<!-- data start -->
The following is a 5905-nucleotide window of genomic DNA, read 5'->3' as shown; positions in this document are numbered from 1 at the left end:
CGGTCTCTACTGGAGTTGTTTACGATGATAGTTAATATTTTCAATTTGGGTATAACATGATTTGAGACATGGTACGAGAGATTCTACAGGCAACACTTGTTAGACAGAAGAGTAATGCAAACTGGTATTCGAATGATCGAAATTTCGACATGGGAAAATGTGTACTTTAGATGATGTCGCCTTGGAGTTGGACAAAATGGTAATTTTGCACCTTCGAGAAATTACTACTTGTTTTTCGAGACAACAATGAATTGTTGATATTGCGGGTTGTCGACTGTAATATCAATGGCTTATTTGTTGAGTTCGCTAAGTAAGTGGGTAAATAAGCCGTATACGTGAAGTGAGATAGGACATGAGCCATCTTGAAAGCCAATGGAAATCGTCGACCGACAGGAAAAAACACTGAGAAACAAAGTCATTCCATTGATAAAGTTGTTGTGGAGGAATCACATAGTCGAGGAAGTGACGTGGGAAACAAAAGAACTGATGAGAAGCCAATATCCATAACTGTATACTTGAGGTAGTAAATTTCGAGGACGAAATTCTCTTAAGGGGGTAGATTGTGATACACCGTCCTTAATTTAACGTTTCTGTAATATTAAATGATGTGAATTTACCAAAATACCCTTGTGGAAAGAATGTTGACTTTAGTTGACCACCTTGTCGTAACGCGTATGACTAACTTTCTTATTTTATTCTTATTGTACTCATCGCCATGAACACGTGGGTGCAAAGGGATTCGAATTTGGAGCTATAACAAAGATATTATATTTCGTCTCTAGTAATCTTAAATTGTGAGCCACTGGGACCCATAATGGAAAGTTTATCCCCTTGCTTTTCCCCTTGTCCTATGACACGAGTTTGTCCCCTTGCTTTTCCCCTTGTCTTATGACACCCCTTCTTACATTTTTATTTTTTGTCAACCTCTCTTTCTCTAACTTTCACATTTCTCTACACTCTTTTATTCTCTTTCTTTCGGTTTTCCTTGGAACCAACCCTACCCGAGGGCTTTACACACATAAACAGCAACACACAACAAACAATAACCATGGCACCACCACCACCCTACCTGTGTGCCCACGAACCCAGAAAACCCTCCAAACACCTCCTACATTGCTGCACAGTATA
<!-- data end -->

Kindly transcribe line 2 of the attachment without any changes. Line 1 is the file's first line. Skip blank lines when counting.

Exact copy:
CGGTCTCTACTGGAGTTGTTTACGATGATAGTTAATATTTTCAATTTGGGTATAACATGATTTGAGACATGGTACGAGAGATTCTACAGGCAACACTTGTTAGACAGAAGAGTAATGCAAACTGGTATTCGAATGATCGAAATTTCGACATGGGAAAATGTGTACTTTAGATGATGTCGCCTTGGAGTTGGACAAAATGGTAATTTTGCACCTTCGAGAAATTACTACTTGTTTTTCGAGACAACAATGAATTGTTGATATTGCGGGTTGTCGACTGTAATATCAATGGCTTATTTGTTGAGTTCGCTAAGTAAGTGGGTAAATAAGCCGTATACGTGAAGTGAGATAGGACATGAGCCATCTTGAAAGCCAATGGAAATCGTCGACCGACAGGAAAAAACACTGAGAAACAAAGTCATTCCATTGATAAAGTTGTTGTGGAGGAATCACATAGTCGAGGAAGTGACGTGGGAAACAAAAGAACTGATGAGAAGCCAATATCCATAACTGTATACTTGAGGTAGTAAATTTCGAGGACGAAATTCTCTTAAGGGGGTAGATTGTGATACACCGTCCTTAATTTAACGTTTCTGTAATATTAAATGATGTGAATTTACCAAAATACCCTTGTGGAAAGAATGTTGACTTTAGTTGACCACCTTGTCGTAACGCGTATGACTAACTTTCTTATTTTATTCTTATTGTACTCATCGCCATGAACACGTGGGTGCAAAGGGATTCGAATTTGGAGCTATAACAAAGATATTATATTTCGTCTCTAGTAATCTTAAATTGTGAGCCACTGGGACCCATAATGGAAAGTTTATCCCCTTGCTTTTCCCCTTGTCCTATGACACGAGTTTGTCCCCTTGCTTTTCCCCTTGTCTTATGACACCCCTTCTTACATTTTTATTTTTTGTCAACCTCTCTTTCTCTAACTTTCACATTTCTCTACACTCTTTTATTCTCTTTCTTTCGGTTTTCCTTGGAACCAACCCTACCCGAGGGCTTTACACACATAAACAGCAACACACAACAAACAATAACCATGGCACCACCACCACCCTACCTGTGTGCCCACGAACCCAGAAAACCCTCCAAACACCTCCTACATTGCTGCACAGTATA